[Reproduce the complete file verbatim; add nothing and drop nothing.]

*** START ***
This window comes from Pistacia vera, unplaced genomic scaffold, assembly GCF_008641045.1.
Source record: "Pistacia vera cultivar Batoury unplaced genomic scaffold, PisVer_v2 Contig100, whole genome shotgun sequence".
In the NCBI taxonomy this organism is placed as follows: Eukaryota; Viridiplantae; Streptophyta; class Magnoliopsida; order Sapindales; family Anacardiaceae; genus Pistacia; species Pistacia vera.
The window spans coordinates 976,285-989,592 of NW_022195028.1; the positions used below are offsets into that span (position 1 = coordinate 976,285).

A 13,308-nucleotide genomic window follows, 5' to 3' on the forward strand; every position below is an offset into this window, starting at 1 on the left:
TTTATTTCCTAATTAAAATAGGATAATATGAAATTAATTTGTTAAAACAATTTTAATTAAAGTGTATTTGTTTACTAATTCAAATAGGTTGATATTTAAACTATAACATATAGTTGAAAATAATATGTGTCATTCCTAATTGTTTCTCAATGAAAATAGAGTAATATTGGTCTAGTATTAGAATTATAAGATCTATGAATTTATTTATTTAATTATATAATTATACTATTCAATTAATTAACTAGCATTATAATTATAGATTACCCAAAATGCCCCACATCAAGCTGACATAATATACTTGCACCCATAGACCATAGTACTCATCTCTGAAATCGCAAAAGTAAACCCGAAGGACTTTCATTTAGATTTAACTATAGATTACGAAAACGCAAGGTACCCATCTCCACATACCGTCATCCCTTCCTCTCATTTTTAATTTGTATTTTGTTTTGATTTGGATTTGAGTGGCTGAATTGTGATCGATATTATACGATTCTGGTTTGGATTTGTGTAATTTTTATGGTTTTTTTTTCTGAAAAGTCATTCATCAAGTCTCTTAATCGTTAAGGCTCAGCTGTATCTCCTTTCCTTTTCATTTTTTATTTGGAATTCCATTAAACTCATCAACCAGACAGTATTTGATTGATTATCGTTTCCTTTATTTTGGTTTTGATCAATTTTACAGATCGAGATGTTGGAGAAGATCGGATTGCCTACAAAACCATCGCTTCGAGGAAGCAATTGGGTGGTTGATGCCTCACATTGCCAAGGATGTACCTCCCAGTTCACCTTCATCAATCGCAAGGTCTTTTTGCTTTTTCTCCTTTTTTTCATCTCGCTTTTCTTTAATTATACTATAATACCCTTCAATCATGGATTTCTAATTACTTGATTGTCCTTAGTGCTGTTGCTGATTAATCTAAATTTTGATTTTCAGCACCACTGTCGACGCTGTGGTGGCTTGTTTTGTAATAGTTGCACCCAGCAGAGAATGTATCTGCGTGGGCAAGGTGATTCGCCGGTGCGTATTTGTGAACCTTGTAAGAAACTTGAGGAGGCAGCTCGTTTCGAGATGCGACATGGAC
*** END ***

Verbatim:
This window comes from Pistacia vera, unplaced genomic scaffold, assembly GCF_008641045.1.
Source record: "Pistacia vera cultivar Batoury unplaced genomic scaffold, PisVer_v2 Contig100, whole genome shotgun sequence".
In the NCBI taxonomy this organism is placed as follows: Eukaryota; Viridiplantae; Streptophyta; class Magnoliopsida; order Sapindales; family Anacardiaceae; genus Pistacia; species Pistacia vera.
The window spans coordinates 976,285-989,592 of NW_022195028.1; the positions used below are offsets into that span (position 1 = coordinate 976,285).

A 13,308-nucleotide genomic window follows, 5' to 3' on the forward strand; every position below is an offset into this window, starting at 1 on the left:
TTTATTTCCTAATTAAAATAGGATAATATGAAATTAATTTGTTAAAACAATTTTAATTAAAGTGTATTTGTTTACTAATTCAAATAGGTTGATATTTAAACTATAACATATAGTTGAAAATAATATGTGTCATTCCTAATTGTTTCTCAATGAAAATAGAGTAATATTGGTCTAGTATTAGAATTATAAGATCTATGAATTTATTTATTTAATTATATAATTATACTATTCAATTAATTAACTAGCATTATAATTATAGATTACCCAAAATGCCCCACATCAAGCTGACATAATATACTTGCACCCATAGACCATAGTACTCATCTCTGAAATCGCAAAAGTAAACCCGAAGGACTTTCATTTAGATTTAACTATAGATTACGAAAACGCAAGGTACCCATCTCCACATACCGTCATCCCTTCCTCTCATTTTTAATTTGTATTTTGTTTTGATTTGGATTTGAGTGGCTGAATTGTGATCGATATTATACGATTCTGGTTTGGATTTGTGTAATTTTTATGGTTTTTTTTTCTGAAAAGTCATTCATCAAGTCTCTTAATCGTTAAGGCTCAGCTGTATCTCCTTTCCTTTTCATTTTTTATTTGGAATTCCATTAAACTCATCAACCAGACAGTATTTGATTGATTATCGTTTCCTTTATTTTGGTTTTGATCAATTTTACAGATCGAGATGTTGGAGAAGATCGGATTGCCTACAAAACCATCGCTTCGAGGAAGCAATTGGGTGGTTGATGCCTCACATTGCCAAGGATGTACCTCCCAGTTCACCTTCATCAATCGCAAGGTCTTTTTGCTTTTTCTCCTTTTTTTCATCTCGCTTTTCTTTAATTATACTATAATACCCTTCAATCATGGATTTCTAATTACTTGATTGTCCTTAGTGCTGTTGCTGATTAATCTAAATTTTGATTTTCAGCACCACTGTCGACGCTGTGGTGGCTTGTTTTGTAATAGTTGCACCCAGCAGAGAATGTATCTGCGTGGGCAAGGTGATTCGCCGGTGCGTATTTGTGAACCTTGTAAGAAACTTGAGGAGGCAGCTCGTTTCGAGATGCGACATGGAC